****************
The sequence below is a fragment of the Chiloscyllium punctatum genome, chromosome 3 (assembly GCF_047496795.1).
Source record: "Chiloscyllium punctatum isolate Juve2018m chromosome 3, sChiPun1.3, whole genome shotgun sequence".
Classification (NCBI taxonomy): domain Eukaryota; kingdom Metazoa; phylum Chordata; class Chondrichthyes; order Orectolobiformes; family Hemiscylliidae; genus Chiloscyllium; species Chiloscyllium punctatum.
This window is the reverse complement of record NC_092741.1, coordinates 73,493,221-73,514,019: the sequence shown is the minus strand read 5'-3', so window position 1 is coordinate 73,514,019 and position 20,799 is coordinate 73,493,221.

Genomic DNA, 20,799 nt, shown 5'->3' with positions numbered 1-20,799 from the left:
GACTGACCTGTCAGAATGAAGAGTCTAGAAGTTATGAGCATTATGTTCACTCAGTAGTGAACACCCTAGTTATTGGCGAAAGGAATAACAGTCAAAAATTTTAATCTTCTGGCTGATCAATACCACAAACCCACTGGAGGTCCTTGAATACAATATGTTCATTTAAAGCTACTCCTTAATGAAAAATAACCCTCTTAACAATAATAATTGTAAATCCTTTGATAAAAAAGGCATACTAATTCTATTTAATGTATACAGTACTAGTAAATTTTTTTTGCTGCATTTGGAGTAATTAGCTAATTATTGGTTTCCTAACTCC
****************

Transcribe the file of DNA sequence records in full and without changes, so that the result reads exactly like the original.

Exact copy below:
The sequence below is a fragment of the Chiloscyllium punctatum genome, chromosome 3 (assembly GCF_047496795.1).
Source record: "Chiloscyllium punctatum isolate Juve2018m chromosome 3, sChiPun1.3, whole genome shotgun sequence".
Classification (NCBI taxonomy): domain Eukaryota; kingdom Metazoa; phylum Chordata; class Chondrichthyes; order Orectolobiformes; family Hemiscylliidae; genus Chiloscyllium; species Chiloscyllium punctatum.
This window is the reverse complement of record NC_092741.1, coordinates 73,493,221-73,514,019: the sequence shown is the minus strand read 5'-3', so window position 1 is coordinate 73,514,019 and position 20,799 is coordinate 73,493,221.

Genomic DNA, 20,799 nt, shown 5'->3' with positions numbered 1-20,799 from the left:
GACTGACCTGTCAGAATGAAGAGTCTAGAAGTTATGAGCATTATGTTCACTCAGTAGTGAACACCCTAGTTATTGGCGAAAGGAATAACAGTCAAAAATTTTAATCTTCTGGCTGATCAATACCACAAACCCACTGGAGGTCCTTGAATACAATATGTTCATTTAAAGCTACTCCTTAATGAAAAATAACCCTCTTAACAATAATAATTGTAAATCCTTTGATAAAAAAGGCATACTAATTCTATTTAATGTATACAGTACTAGTAAATTTTTTTTGCTGCATTTGGAGTAATTAGCTAATTATTGGTTTCCTAACTCC